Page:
Last Day of School

Last day of school for the 2021-2022 school year and the last day of school for me at AISB. What a strange feeling it was to close the door of my classroom for the last time. I left a note and a guidebook to Budapest in the desk drawer for the incoming EAL teacher. (For a while she’ll be known around school as “the new Lindsay.”) I hope that she loves Budapest and AISB as much as I have.

The traditional last day of school farewell to students as they depart campus for summer.
Last night in Budapest before heading out for the summer holidays.

Packed Out

The movers came Tuesday and packed up my things for my shipment to Thailand. So much thought and preparation went into this move that I can truly say I feel one thousand times lighter now that it is done. I started back in January by getting rid of the winter clothes that I knew I didn’t want or need in Bangkok. I went through all of my clothes and purged as much as I thought possible. (And then I repeated that process about five more times throughout the year, each time finding more and more that I could part with.)

I started making lists of what I needed to make sure to keep with me and not send in my shipment, and I made mental notes of how and when to get rid of things. I sold things to colleagues and made many trips carrying things from my apartment to my car to the school building. I meticulously made lists of what was in my pantry and made my weekly meal plans based on what I had left. Just before the movers arrived, I packed my suitcase for my summer holidays in Italy (the first time I have EVER packed a week in advance) and then packed two suitcases with the stuff I would take with me directly to Bangkok to hold me over until my shipment arrives in mid-September (hopefully!).

With all of those preparations, I was ready for the movers! They arrived at 11:30 am (I took the day off of school) and I followed them around as they packed just to make sure they didn’t mistakenly pack something that belonged to the apartment. By 3:30 they were done and the paperwork was signed and I said goodbye to my things until we meet again in Bangkok. Now I sit in an empty apartment with four suitcases packed to the brim. Sunday I leave for Italy and then on July 21st I’ll come back to collect my Bangkok suitcases and head to the airport to begin the next chapter.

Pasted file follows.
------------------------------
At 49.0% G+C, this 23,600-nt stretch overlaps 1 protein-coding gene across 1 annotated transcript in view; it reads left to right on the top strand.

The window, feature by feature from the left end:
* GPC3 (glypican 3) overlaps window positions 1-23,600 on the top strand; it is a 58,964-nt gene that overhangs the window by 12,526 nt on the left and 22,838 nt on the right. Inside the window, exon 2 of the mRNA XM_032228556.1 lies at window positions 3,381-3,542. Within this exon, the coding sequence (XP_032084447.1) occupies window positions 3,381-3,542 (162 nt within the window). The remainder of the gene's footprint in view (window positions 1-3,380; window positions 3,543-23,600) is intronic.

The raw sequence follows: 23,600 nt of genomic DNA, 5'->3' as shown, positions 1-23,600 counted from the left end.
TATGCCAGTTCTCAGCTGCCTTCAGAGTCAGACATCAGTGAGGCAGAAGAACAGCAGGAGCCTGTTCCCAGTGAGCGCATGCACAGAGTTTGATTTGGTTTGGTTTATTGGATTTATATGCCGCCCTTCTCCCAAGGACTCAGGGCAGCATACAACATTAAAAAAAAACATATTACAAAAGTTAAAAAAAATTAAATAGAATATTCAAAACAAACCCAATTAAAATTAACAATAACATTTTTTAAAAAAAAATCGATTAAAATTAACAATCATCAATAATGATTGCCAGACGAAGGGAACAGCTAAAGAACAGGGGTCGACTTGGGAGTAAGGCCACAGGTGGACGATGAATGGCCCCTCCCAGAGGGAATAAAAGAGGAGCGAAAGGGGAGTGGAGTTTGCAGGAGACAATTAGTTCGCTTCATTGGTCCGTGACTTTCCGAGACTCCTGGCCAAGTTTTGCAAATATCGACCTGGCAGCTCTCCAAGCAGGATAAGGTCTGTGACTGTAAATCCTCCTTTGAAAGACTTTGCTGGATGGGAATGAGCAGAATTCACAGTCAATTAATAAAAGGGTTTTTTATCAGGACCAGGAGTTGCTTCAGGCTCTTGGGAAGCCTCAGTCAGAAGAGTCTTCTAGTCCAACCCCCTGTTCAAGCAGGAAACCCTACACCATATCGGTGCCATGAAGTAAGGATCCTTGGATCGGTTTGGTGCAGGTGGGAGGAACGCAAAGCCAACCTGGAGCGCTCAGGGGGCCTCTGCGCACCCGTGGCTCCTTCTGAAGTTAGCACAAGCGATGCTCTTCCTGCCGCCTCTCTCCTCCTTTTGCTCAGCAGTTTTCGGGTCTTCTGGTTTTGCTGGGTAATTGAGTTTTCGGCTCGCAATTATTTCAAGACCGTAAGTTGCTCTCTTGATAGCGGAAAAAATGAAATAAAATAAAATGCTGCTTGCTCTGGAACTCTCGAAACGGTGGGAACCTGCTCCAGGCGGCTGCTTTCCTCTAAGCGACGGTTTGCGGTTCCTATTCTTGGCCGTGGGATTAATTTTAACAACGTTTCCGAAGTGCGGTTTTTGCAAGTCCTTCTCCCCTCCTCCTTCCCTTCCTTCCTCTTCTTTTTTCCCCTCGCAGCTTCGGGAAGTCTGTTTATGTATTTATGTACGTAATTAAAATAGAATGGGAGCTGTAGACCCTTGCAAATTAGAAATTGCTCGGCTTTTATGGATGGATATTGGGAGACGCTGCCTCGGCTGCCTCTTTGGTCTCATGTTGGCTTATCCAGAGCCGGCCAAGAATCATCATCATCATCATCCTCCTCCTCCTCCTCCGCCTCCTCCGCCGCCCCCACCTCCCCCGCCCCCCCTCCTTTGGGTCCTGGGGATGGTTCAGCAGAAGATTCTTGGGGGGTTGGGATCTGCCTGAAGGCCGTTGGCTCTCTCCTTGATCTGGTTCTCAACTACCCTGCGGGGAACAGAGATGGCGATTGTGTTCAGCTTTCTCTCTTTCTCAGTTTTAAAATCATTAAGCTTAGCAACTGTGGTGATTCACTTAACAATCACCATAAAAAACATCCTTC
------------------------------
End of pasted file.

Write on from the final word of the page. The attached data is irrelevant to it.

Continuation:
Two and a half weeks left in Budapest. It doesn’t feel real. School is winding down (and at the same time ramping up with all of the end-of-year activities). In a way it feels like any other year getting ready for summer break and that it’s only “goodbye for now.” It’s not quite sunk in yet that these really are the last weeks that I’ll be living in Budapest.

Slowly, I have been getting ready to move. A few months ago I started paring down my belongings, selling and donating more than I thought possible. I have been systematically eating through my very well-stocked pantry and freezer, and I’m happy to say that both are almost empty. My beloved red Mini Cooper has been sold (though I get to keep it until the last day of school). The movers are scheduled for exactly two weeks from now and before then I need to sort my things into: one bag for my summer hols in Italy, two bags for Bangkok (mostly clothes and some household essentials), and the rest for my shipment. I have notes in my phone that I’ve been adding to for weeks as I think of what I need to pack into each category. Originally my new school said that we couldn’t expect to get our shipment until October 31st as that was how long it would take to get our work visas sorted, but today I got the happy news that that can be moved up to September 15th which will make getting settled in Bangkok a lot easier.

Today I had the first conversation with a colleague where I could feel some sadness creeping in. Apart from feeling a burst of emotions right after announcing back in the fall that I was not planning to return, it’s been only feelings of excitement since then. I’m sure that is about to change as I say goodbye to this place that I have loved for 8 years.

This week’s interview is with Stephanie, a first-grade teacher in Hong Kong. Stephanie is another friend that I met in the Literacy Coach Cohort. We discovered that we actually have a fun “small world” connection. Stephanie taught in Guatemala with Kelly who I met while traveling in Guatemala in 2007. (Kelly was just about to start her international teaching career when we met and she’s still at the same school today!) Kelly was also the first teacher that I interviewed for this series. Since starting out in Guatemala 14 years ago, Stephanie has taught at an impressive string of schools around the world:

  • American School of Guatemala, Guatemala (4 years)
  • American School of Doha, Qatar (4 years)
  • International School of Beijing, China (2 years)
  • American School of Bombay, India (3 years)
  • Hong Kong International School, Hong Kong (1 year so far)